Anthopoulos and team president and CEO Paul Beeston took their seats and prepared to explain the reasoning behind arguably the biggest decisions in the history of the Blue Jays organization. Beeston began his opening comments with a statement that ushered the Toronto franchise into a new era.
"Roy Halladay is now a Philadelphia Phillie," Beeston said.
Less than three months after taking over as the Jays' new general manager, Anthopoulos helped orchestrate a complex series of trades involving four teams and nine players. Headlining the blockbuster was the arrival of Halladay in Philadelphia and the subsequent trade that sent ace left-hander Cliff Lee from the Phillies to the Mariners.
It was a bold move that could ultimately define Anthopoulos' career at the helm in Toronto.
In return for Halladay, the Blue Jays netted a trio of former first-round picks: pitcher Kyle Drabek, first baseman Brett Wallace and catcher Travis D'Arnaud. Drabek and D'Arnaud came from Philadelphia, while Wallace was acquired from Oakland in a side deal. The Jays received outfielder Michael Taylor from the Phillies and then flipped him to the A's for Wallace.
"We're very excited about the three players that we did acquire," Anthopoulos said. "We think all three of these players fit into our philosophy going forward of having some exciting, young, controllable players. These players are ones that we feel are going to be a big part of what we're doing going forward."
In that way, Drabek, Wallace and D'Arnaud represent a future for the Blue Jays that was not realistically going to include Halladay, whose contract with Toronto was set to expire after the 2010 season. The ace pitcher had made it no secret that he wanted to pitch for a team with a chance at contending for a World Series -- something the Jays could not promise.
Under the circumstances, the Blue Jays felt it was better to deal Halladay now for a package of potential impact players rather than settle for Draft-pick compensation if he walked away as a free agent. Toronto would have preferred to keep Halladay, but he was not interested in an extension, putting the Jays in a position where a trade began to make the most sense.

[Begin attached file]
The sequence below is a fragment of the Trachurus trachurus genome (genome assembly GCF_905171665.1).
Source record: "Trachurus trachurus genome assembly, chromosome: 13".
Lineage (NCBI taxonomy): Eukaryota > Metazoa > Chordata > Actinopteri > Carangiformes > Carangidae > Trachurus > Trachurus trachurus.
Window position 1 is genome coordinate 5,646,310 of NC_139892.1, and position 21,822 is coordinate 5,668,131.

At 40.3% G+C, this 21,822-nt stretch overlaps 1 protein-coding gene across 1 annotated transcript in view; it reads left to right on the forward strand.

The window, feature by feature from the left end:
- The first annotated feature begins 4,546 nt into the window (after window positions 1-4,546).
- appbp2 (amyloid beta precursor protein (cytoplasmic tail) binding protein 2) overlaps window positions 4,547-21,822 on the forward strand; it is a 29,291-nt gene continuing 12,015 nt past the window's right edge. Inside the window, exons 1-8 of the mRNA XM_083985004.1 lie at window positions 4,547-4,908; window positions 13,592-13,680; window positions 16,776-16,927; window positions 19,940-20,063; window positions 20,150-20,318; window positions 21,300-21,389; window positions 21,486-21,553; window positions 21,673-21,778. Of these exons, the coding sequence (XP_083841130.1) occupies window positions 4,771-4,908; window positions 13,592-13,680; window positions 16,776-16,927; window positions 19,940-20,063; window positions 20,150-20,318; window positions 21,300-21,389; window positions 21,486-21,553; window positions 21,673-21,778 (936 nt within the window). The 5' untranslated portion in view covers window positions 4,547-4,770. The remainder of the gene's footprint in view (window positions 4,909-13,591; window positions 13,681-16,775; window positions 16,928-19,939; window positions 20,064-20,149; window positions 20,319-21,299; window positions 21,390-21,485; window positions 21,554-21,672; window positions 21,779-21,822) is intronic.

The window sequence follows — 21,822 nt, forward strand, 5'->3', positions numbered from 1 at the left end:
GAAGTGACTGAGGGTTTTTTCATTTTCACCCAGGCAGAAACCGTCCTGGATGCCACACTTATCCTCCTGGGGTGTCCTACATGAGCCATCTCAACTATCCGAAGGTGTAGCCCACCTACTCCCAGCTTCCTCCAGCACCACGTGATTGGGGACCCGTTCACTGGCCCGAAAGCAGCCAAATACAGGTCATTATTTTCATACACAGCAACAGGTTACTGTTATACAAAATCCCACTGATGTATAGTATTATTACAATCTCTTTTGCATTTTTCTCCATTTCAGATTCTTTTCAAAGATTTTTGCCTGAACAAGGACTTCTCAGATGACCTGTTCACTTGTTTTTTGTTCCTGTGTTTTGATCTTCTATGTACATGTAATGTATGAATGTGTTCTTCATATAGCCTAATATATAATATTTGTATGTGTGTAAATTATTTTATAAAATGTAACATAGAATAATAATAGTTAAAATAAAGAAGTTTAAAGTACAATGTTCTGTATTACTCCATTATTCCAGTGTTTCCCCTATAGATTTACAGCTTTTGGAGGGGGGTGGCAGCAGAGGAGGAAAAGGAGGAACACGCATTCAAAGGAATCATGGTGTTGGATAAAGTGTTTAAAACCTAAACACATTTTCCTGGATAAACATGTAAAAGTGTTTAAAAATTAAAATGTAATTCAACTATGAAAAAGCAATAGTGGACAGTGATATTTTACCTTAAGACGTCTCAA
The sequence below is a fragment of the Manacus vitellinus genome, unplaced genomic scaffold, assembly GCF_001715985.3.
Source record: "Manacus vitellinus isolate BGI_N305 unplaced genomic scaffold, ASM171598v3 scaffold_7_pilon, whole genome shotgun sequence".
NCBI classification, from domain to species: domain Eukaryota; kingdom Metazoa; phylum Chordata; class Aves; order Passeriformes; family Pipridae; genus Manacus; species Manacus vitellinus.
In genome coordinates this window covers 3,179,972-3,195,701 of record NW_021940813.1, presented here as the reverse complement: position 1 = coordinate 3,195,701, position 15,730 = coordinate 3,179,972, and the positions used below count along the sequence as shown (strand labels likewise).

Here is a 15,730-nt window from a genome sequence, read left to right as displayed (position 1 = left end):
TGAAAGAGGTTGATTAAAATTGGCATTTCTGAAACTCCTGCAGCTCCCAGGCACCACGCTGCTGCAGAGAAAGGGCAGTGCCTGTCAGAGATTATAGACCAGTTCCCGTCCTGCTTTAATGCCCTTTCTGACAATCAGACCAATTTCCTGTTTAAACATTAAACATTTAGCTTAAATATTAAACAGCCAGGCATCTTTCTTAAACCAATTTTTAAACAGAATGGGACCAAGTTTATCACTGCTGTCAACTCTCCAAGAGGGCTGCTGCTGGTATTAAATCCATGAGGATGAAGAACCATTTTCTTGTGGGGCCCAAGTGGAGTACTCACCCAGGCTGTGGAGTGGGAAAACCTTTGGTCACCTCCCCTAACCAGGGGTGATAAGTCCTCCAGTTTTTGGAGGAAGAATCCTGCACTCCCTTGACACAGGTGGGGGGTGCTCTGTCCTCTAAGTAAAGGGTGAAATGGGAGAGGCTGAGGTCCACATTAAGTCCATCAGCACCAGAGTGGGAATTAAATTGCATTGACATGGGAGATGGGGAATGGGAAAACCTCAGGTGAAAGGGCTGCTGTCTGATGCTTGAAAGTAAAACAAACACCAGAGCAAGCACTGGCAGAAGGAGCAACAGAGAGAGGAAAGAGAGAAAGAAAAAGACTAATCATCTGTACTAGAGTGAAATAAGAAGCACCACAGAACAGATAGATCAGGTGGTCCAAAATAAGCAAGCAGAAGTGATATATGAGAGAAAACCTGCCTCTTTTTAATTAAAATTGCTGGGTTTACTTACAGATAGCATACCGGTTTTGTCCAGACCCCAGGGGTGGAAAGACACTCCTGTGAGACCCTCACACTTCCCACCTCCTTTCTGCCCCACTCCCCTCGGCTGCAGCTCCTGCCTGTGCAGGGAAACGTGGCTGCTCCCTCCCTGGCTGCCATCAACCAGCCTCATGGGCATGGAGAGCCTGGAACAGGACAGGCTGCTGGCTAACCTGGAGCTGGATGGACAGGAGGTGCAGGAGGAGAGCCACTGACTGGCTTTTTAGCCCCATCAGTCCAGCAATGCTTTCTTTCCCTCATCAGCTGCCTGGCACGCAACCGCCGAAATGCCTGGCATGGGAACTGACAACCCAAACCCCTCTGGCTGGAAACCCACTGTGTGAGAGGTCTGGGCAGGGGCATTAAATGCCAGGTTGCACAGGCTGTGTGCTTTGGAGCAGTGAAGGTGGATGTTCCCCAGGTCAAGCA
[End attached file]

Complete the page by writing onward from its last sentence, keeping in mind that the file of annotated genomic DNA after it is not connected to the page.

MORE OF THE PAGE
It made the most sense for Doc, too.
"It was an easy decision for me," Halladay said during his introductory press conference in Philadelphia. "Once the opportunity came up to be a part of this, I couldn't pass it up."
Parting with Halladay was not an easy decision for the Blue Jays, though.
"You probably can't say enough good things about him," Anthopoulos said. "As a player, as a human being, I think I can speak for everybody in the city of Toronto, across Canada, everybody with the Toronto Blue Jays organization and from an ownership standpoint, that we're honored to have been a part of his career.
"We're going to continue to follow him. This is someone that probably will be the greatest Blue Jay to ever put on a uniform here and someone that we certainly thank for everything that he did."
What Halladay did was show extreme loyalty throughout his years in a Blue Jays uniform.
Twice, Halladay inked extensions with the team, hoping the Jays would develop into a playoff contender. Originally selected by Toronto with the 17th overall pick in the 1995 Draft, Halladay went 148-76 with a 3.43 ERA and 49 complete games over 12 seasons with the Jays. He captured the 2003 AL Cy Young Award and has more wins (130) and complete games (46) than any pitcher since 2002.